Perhaps one of the most challenging decisions a business owner faces is determining the right time to sell his or her business. Exit planning is a simple, yet critical, exercise that can help a business owner ensure that everything he does will support his goals and maximize the value of his business.
Exit planning is essential to avoid the common traps that business owners may find themselves in. Among these traps are:
- Receiving an unsolicited offer for the company and not knowing how to respond.
- Being approached by a management team that wants to buy the business upon the owner’s retirement.
- Having siblings, children or parents as co-owners of the company and dealing with their diverse needs and objectives.
- Becoming ill or disabled, and not having a clear plan for succession.
- Discovering too late that you will owe substantial taxes when you die or sell the business.
A good exit plan will allow a business owner to avoid these traps, and typically include the following six elements:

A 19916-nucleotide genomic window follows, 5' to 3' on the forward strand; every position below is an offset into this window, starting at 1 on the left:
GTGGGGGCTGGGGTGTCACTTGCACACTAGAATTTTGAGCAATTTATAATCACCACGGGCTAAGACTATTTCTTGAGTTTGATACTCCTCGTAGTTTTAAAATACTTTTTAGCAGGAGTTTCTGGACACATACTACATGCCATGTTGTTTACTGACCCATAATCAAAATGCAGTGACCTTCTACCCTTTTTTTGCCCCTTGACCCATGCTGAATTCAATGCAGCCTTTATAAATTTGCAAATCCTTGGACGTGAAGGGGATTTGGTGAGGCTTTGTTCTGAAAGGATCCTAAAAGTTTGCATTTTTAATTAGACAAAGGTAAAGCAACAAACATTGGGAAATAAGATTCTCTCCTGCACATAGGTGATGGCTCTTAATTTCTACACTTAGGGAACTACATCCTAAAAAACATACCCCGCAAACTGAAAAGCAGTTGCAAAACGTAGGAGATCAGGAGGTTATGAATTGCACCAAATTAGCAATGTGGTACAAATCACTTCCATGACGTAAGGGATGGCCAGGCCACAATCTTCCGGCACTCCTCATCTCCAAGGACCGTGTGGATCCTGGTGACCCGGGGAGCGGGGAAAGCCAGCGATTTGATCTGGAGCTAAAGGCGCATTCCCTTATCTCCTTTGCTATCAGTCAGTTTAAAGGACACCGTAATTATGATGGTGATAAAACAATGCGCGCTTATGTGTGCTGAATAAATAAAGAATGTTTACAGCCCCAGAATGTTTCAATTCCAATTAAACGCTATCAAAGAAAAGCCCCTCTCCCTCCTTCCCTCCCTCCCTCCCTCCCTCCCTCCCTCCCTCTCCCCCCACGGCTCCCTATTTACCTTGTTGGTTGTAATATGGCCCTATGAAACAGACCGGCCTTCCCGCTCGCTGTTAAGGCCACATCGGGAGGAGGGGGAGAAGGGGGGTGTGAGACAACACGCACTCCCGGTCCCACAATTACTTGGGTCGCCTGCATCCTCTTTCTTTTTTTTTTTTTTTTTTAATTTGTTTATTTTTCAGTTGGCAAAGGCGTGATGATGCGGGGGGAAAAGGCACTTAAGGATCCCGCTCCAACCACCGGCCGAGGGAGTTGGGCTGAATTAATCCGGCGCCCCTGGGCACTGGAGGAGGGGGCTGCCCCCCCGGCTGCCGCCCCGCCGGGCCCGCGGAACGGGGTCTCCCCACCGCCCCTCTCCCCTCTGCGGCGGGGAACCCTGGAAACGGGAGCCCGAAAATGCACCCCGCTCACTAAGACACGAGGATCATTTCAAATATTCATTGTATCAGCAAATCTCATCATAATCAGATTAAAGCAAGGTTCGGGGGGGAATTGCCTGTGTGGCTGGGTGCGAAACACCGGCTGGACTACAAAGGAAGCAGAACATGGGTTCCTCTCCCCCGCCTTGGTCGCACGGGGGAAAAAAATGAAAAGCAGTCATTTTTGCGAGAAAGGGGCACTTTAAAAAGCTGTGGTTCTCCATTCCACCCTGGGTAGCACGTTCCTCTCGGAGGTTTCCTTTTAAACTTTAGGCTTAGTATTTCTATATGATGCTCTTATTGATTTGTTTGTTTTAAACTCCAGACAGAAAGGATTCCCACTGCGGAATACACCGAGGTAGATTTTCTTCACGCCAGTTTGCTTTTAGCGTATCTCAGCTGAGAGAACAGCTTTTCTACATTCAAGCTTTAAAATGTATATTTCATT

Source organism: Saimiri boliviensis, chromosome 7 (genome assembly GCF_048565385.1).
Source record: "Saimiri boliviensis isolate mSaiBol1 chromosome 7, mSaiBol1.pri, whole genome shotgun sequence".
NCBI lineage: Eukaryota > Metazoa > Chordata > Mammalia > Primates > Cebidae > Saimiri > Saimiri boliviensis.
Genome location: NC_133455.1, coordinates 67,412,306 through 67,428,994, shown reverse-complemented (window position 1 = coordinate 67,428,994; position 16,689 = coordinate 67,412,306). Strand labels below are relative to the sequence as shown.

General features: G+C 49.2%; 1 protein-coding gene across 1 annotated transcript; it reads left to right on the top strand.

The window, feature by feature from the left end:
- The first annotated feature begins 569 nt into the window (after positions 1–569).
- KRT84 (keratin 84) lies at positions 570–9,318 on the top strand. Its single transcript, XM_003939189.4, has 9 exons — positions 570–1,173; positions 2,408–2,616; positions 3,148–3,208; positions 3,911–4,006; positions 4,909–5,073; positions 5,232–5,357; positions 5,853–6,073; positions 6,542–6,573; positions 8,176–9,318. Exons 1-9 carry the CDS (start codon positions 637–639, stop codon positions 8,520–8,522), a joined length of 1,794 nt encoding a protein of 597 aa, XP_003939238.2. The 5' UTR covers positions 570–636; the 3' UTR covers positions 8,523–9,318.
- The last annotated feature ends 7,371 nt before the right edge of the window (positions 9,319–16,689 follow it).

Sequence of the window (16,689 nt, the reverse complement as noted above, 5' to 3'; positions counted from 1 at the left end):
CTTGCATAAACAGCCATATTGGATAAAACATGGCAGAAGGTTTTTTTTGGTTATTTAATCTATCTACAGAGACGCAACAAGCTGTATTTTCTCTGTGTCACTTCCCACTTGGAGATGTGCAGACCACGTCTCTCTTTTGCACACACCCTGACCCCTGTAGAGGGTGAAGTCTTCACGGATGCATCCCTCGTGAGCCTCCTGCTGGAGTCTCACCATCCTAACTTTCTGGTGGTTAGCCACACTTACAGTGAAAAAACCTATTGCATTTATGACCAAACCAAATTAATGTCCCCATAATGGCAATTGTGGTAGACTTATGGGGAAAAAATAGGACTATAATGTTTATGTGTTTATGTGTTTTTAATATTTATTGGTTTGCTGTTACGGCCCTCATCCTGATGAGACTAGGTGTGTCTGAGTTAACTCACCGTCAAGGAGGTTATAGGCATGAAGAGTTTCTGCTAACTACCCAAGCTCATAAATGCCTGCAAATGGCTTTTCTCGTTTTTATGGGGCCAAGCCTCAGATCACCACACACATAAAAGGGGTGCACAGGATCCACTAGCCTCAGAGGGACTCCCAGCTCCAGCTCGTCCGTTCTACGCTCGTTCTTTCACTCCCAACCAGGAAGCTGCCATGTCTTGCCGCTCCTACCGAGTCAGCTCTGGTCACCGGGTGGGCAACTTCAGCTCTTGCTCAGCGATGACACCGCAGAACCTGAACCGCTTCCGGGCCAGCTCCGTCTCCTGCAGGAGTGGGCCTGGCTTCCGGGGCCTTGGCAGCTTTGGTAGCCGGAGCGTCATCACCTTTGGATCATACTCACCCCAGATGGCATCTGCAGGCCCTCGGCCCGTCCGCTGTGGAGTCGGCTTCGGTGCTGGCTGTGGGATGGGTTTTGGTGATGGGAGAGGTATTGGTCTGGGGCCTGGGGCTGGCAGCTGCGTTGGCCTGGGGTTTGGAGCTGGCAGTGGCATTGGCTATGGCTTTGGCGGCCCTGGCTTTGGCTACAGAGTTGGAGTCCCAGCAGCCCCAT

- Identification of the business owner’s personal objectives.
- Determination of the business’ current value.
- Assessment of the business’ value drivers.
- Determination of the most appropriate exit strategy.
- Definition of a game plan and timeline.
- Development of a contingency plan for unexpected events.
In addition, the exit plan will address the business owner’s personal, financial, family, management, employee, transition, estate, insurance, tax and retirement needs in an organized and succinct manner.
An exit planning professional will collect data, prepare the analysis, complete the valuation, provide recommendations and assist in implementing a strategy.
Among the tasks necessary in preparing a proper exit plan, it is important to develop the following elements:
- Five-year financial model of the business.
- Future valuation of the business.
- Assessment of where the business/industry is headed.
- SWOT (strengths / weaknesses / opportunities / threats) analysis.
- analysis of the value drivers from a buyer’s perspective.
- Development plan for the existing management team.
- Succession plan for the owner.
In order to do this properly, a business owner should assemble a team of advisors including an investment banker, attorney, accountant, investment advisor and insurance agent. This team can ensure that all aspects of the exit planning process are included. This in turn will help the business owner end up in a place of their choosing rather than a place dictated by external circumstances.
Joe Sweeney is managing director at Corporate Financial Advisors LLC in Milwaukee.